Book Review: Perfect Black

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Illustrations by Ronald W. Davis

What a year Crystal Wilkinson is having! The Lexington writer’s 2016 novel The Birds of Opulence has been receiving renewed attention; its publisher, the University Press of Kentucky, recently released it as an audiobook. She won an O. Henry Award for a short story, “Endangered Species: Case 47401,” published in Story. She recently sold a culinary memoir with recipes, Praise Song for the Kitchen Ghosts, to Clarkson Potter/Penguin Random House, a major New York publisher. In April she was named the new Kentucky Poet Laureate, becoming the first black woman to hold the post. And just last week, the University Press published her first poetry collection, Perfect Black.

Image courtesy of University Press of Kentucky.

It’s no typical debut. Although Wilkinson, now in her late 50s, has focused on prose for most of her career, poetry has been a significant offshoot all along, dating back to her days as a co-founder of the Affrilachian Poets more than two decades ago. Perfect Black, a distillation of her best work in the genre during that considerable span (along with densely textured essays presented here as prose poems), reads like the collection of a seasoned writer who knows just what she wants to say and how she wants to say it, a rare quality in poets of any age.

Encompassing and bridging Wilkinson’s childhood, youth, and mature adulthood, these mostly straightforward, immediately accessible poems constitute a sort of autobiography-in-verse. It’s the story of a young black girl growing up in the loving hands of her hard-working grandparents, who raised tobacco, sorghum, hogs, and other things on their farm in the predominantly white community of Indian Creek in Casey County, Kentucky; of her young womanhood, which was marked by sexual and racist violence as well as growing self-awareness; and her increasingly sage later years. In this last period, she reckons both with personal sorrows, including her mother’s absences from her life due to mental illness, and the lingering legacy of slavery going back for many generations of her family, especially along matrilineal lines.

The book’s dramatic arc is the struggle against societal forces (including racism, misogyny, lookism, and the anti-rural bias she faced even from her own city cousins, who ridiculed her Kentucky twang as “country”) on a journey toward self-acceptance. In Perfect Black, Crystal Wilkinson doesn’t just overcome. As Nikky Finney suggests in an introductory essay, Wilkinson becomes, bruised but triumphantly intact, and proudly, perfectly herself.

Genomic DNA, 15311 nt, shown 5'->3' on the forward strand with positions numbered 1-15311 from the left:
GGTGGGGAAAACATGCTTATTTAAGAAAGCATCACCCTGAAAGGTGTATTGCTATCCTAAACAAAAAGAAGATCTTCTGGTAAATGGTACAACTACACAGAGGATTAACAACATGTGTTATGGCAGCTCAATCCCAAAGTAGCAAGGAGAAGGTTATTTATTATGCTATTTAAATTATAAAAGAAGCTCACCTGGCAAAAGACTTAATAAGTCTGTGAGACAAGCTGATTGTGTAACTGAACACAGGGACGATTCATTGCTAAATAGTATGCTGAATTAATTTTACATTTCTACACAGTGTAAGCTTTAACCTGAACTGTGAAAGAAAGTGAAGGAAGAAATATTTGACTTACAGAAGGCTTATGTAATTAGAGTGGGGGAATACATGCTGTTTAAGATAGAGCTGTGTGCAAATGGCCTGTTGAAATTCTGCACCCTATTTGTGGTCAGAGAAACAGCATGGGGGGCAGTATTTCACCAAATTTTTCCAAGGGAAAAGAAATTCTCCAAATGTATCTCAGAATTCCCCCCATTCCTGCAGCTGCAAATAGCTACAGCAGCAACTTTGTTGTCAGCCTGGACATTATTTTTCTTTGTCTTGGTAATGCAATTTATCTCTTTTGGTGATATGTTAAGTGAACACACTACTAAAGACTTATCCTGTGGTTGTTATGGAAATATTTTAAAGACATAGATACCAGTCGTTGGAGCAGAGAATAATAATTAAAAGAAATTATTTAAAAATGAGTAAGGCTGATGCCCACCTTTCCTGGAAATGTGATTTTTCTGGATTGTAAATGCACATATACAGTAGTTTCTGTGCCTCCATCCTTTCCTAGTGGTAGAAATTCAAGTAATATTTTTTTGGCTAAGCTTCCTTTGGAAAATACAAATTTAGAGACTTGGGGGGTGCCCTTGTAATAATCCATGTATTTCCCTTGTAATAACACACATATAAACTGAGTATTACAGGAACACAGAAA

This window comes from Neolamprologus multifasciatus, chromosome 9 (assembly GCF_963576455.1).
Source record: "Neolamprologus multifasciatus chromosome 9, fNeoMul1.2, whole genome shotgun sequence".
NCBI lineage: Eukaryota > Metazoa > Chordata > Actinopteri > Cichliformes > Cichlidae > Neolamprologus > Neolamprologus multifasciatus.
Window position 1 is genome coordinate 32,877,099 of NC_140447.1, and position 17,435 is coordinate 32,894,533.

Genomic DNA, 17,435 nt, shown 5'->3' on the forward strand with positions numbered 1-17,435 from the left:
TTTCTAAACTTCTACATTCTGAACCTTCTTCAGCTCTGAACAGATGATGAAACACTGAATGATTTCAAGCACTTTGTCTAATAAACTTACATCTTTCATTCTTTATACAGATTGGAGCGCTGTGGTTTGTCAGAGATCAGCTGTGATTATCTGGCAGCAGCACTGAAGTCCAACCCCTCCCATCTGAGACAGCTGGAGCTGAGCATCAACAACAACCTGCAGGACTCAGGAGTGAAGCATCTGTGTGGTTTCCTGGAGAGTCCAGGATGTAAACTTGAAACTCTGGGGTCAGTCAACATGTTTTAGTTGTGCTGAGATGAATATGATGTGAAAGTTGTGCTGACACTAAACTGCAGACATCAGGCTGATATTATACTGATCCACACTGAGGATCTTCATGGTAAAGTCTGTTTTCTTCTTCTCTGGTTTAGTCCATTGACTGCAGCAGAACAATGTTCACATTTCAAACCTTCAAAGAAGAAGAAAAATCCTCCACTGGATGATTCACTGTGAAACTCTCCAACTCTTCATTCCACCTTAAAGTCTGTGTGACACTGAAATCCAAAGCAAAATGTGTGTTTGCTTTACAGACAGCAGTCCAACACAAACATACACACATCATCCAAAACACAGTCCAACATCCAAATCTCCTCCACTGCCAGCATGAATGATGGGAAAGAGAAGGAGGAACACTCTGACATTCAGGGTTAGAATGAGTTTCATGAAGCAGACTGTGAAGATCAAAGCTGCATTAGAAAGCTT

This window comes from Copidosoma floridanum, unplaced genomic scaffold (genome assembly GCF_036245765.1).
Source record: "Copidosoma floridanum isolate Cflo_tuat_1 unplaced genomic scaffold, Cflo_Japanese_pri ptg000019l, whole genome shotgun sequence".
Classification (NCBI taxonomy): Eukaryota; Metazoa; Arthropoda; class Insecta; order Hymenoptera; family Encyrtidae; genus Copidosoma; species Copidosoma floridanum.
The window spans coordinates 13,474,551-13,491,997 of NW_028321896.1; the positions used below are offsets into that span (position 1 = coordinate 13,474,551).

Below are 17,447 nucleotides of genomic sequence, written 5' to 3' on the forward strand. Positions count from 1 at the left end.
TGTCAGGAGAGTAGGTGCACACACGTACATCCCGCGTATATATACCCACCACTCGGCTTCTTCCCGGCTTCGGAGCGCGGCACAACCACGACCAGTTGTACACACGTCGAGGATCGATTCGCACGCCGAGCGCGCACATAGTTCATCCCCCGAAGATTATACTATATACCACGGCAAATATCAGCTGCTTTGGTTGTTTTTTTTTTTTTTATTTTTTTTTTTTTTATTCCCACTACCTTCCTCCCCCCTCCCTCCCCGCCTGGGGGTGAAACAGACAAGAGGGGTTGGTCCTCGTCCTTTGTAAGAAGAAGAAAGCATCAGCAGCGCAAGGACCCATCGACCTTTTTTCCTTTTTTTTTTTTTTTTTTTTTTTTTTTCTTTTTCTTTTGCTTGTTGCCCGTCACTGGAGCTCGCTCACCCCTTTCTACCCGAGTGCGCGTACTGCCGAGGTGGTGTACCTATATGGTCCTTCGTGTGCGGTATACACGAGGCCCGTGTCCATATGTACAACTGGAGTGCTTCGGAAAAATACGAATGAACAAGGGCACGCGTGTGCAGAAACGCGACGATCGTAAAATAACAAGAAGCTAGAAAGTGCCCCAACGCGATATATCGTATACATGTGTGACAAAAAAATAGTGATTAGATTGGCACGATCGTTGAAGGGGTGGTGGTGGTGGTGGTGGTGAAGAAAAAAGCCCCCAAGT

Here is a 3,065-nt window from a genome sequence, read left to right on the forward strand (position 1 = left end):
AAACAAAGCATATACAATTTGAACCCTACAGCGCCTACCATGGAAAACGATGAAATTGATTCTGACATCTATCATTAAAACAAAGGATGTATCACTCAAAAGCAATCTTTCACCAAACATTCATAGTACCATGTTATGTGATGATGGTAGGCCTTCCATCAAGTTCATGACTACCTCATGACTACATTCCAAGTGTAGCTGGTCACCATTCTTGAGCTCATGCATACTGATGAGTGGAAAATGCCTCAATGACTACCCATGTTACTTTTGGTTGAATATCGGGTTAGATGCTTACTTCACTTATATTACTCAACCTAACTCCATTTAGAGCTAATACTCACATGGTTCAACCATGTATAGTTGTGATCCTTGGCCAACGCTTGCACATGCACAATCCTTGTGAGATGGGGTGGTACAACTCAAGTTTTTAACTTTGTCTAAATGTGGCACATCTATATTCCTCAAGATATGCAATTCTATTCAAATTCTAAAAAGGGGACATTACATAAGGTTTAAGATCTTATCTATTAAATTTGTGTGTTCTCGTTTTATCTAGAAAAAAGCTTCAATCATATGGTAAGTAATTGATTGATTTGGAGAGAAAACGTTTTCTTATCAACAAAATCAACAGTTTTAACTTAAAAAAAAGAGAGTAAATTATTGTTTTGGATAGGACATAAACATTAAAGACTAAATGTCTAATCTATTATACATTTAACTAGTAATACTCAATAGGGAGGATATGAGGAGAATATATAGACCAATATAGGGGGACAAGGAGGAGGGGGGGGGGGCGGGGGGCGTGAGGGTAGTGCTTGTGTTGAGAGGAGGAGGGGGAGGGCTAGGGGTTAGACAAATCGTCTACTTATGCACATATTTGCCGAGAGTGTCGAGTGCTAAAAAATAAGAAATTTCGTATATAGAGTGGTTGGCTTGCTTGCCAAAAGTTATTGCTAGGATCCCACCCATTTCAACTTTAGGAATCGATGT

In the process, she reclaims and consolidates parts of her identity that might otherwise have been lost forever. These include her culinary lineage – food and cooking loom large in this book as a kind of retrieval system, transporting her back to her grandmother’s kitchen and the landscape of her childhood – and her accent, which she consciously smothered for years before unfurling those expansive “country” vowels once more. In “Terrain,” the richly layered prose poem that opens this volume like a full-throated church anthem, Wilkinson charts her pattern of pulling away from her rural roots, then being pulled back by a force as implacable as hunger itself:

The map of me can’t be all hills & mountains even though i’ve been country all my life. The twang in my voice has moved downhill to the flatland a time or two. My taste buds have exiled themselves from fried green tomatoes & rhubarb for goat milk & pine nuts. Still i return to old ground time & again, a homing blackbird destined to return. I am plain brown bag, oak & twig, mud pies & gut-wrenching gospel in the throats of old tobacco brown men. When my spine crooks even further toward my mother, i will continue to crave the bulbous tang of wild shallots, the familiar game of oxtails & kraut boiling in a cast iron pot. I toe-dive in all the rivers seeking the whole of me, scout virtual african terrain sifting through ancestral memories, but still i’m called back home through hymns sung by stout black women in large hats & flowered dresses.